7. One of the things that I have enjoyed since going gluten-free is the joy of food---real cooking of real food. While giving up fast foods and convenince junk..I have actually learned to cook alot of really cool stuff. I have certainly expanded my horizons regarding all kinds of food and Ive become a bit of a wine expert as well. I takes a bit of time to get over the anger but soon enough you will get tierd of complaining and feel empowered to do something. I regularlly entertain and always sesrve gluten-free to all my guests...new friends dont even realize that they are sharing in a restricted diet. People keep coming back---I must be doing something right!!
  8. I think you get better at this the longer youve been at it....I never allow myself to go anywhere hungry...we always eat before we go. I find that this lessens the anxiety a great deal. I also remind my self that while being glutened is miserable its not initself life threatening. Last weekend I spend 4 houre in the ER with a friend who's 10 year old son has a nut allergy. He asked and inquired at a birthday party...and despite his best efforts ended up in a very serious situation requireing an amublance ride to the hospital...So try to relax a bit and remember that being a full particpater in the spectrum of life events and activites is really worth the risk of being glutened.. We have an obligation to consistently do our best to be diet compliant but also to except the fact that every now and then an opps will happen..we find it happens less than we thought it would and that our anxiety is the worst part of the whole thing. Good Luck!!
  9. I entertain a ton--always gluten free--including special occasions. Ladies luncheons are easy. I vote for a salad bar...lots of veggies and lots of toppings and folks make their own. Ive done this a few times for ladies gatheriengs and it works perfectly!! If you dont want to do a cake --do ice cream sundaes ..decadent and lots of fun ...easy to choose lots of gluten-free toppings. I did a bridal shower with this menu a few weeks ago and it was a huge success. I served Chebe bread sticks with the salad and at least 3 guests asked me for the recipe
  10. Celiac is def covered by ADA..its likley that whom ever u are dealing with at the Univeristy has no idea about that..keep pressing until you get the right person and certainly have appropriate documentation from your daughters MD. I have a 25 year old daughter who was diagnosed while she was in college too. It is a bit of an adjustment when learning to live with a chronic disease---but after a while you will all be alot more relaxed!! In the beginning I think its best to rely on naturally gluten-free foods. Many of the specialty items are very expensive and have varying appeal to varying people--one persons favorite is anothers trash!! Best of luck and good health!!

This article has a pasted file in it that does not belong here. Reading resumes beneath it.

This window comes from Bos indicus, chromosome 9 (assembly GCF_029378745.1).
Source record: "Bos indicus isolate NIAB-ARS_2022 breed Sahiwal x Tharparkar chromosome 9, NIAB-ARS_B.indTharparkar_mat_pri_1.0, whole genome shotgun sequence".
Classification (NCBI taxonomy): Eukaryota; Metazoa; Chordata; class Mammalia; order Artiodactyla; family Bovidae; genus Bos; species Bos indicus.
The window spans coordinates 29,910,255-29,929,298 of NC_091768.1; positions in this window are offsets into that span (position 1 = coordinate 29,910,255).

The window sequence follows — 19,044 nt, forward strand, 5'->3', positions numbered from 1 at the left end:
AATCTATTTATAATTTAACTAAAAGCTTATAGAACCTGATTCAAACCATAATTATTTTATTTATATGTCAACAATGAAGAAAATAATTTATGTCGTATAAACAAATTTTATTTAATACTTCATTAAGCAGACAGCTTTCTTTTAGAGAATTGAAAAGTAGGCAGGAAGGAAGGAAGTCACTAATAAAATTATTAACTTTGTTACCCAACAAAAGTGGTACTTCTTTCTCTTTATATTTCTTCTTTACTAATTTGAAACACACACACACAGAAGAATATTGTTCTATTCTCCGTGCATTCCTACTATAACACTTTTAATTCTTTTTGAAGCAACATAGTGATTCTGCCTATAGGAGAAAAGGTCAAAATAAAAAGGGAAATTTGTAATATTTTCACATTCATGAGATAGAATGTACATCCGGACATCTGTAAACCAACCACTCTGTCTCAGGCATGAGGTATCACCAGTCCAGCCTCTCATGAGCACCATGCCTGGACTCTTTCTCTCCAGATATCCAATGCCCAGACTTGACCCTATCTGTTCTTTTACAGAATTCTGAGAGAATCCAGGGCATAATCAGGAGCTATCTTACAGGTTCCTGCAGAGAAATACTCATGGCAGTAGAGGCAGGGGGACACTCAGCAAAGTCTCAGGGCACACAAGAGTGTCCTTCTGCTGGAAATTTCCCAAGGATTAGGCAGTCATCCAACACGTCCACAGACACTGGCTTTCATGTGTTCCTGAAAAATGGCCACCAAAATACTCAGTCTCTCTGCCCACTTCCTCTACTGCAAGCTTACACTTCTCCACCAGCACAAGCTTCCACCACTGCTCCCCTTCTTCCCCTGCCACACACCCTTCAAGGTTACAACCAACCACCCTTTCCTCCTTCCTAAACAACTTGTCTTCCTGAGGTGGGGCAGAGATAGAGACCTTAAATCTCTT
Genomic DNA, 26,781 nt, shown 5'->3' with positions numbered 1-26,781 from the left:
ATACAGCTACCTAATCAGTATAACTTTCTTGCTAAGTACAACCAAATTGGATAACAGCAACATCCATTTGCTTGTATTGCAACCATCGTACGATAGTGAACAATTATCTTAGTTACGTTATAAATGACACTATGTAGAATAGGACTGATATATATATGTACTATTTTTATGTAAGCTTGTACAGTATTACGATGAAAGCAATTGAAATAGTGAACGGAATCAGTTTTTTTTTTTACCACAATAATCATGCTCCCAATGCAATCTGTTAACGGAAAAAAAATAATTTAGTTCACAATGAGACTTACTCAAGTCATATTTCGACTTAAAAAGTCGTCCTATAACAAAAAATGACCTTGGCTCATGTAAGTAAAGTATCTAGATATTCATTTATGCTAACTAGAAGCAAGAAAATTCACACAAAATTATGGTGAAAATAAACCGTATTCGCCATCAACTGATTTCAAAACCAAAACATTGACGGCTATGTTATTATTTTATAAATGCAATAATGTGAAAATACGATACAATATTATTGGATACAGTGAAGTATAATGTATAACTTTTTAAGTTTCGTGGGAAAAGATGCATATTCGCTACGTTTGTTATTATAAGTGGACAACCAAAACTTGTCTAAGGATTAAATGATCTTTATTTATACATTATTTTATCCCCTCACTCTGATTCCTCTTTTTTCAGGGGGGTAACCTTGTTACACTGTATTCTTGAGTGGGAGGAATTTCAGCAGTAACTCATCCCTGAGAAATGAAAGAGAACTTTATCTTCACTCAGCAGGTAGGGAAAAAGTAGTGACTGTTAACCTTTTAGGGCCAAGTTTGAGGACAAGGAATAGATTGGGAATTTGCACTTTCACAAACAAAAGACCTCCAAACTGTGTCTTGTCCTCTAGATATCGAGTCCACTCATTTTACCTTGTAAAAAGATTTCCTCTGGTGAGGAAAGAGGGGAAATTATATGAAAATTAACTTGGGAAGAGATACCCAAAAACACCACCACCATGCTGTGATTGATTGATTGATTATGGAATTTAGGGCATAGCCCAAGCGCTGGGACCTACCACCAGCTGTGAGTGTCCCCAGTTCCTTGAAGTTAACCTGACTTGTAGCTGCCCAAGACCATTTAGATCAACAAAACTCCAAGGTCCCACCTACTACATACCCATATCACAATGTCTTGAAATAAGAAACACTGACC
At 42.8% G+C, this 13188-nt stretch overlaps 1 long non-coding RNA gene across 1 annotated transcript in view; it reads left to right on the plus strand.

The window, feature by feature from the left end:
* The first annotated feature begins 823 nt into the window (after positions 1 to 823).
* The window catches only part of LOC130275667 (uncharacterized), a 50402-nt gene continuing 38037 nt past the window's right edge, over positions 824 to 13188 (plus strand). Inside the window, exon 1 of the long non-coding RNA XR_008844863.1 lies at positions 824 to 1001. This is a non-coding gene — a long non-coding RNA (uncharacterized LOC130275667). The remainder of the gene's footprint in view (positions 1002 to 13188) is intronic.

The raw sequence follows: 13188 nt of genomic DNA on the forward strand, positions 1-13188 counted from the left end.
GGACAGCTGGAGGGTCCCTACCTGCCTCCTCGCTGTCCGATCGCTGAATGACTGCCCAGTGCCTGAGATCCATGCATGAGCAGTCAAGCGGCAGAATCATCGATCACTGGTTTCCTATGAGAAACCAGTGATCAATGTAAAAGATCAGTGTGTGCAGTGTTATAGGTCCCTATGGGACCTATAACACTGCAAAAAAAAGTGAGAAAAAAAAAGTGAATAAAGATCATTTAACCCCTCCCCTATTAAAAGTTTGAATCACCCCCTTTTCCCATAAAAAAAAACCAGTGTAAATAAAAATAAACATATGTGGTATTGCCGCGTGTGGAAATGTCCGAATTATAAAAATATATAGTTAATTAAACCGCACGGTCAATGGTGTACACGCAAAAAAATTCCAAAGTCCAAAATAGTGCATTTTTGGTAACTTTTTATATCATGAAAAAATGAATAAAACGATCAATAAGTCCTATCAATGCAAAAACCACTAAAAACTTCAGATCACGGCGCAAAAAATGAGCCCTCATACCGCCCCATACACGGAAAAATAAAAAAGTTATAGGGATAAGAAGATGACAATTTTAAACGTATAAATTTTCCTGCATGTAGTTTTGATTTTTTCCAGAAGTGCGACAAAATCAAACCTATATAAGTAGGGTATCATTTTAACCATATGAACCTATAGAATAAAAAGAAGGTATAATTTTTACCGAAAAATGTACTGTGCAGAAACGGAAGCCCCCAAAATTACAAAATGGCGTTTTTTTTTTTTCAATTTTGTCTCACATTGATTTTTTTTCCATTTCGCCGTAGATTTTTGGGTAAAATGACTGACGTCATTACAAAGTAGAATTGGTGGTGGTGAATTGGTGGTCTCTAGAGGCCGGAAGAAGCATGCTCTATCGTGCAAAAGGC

11. I always bring chips, crackers etc to restaurants...never gave it a second thought. I have had some odd looks from table mates but a quick one sentance explanation usually works. Dont make a big deal and no one else will either....I never want my celiac disease to keep me out of the loop so Ive learned to eat before I go (even if it means in the car on the way) and have a snack along.
  12. Celiac Specialties in Chesterfield Twp Michigan makes rally wonderful buns...donuts too!! They ship daily but they are a bit pricey..
  13. I thinks it fine to bring your own food..most hosts probably appreciate not having to worry about you guys..lI most often eat before I go (reduces temptation) and whenever possible bring a gluten-free side or dessert that everyone can share...I really like showing others that there are wonderful gluten-free foods!! Last night I went to a friends house and brought ato die for rice pudding..everyone went crazy over it and there wanst a spoonful left at the end of the evening!!
  14. I think that gluten free bread is an oxymoron....really! I keep a loaf of whole foods sandwish bread in the freezer but it goes to waste most of the time...gluten free means bread free for lots of people..i would spend my time and money looking for alternatives to bread rather than alternative bread!!!!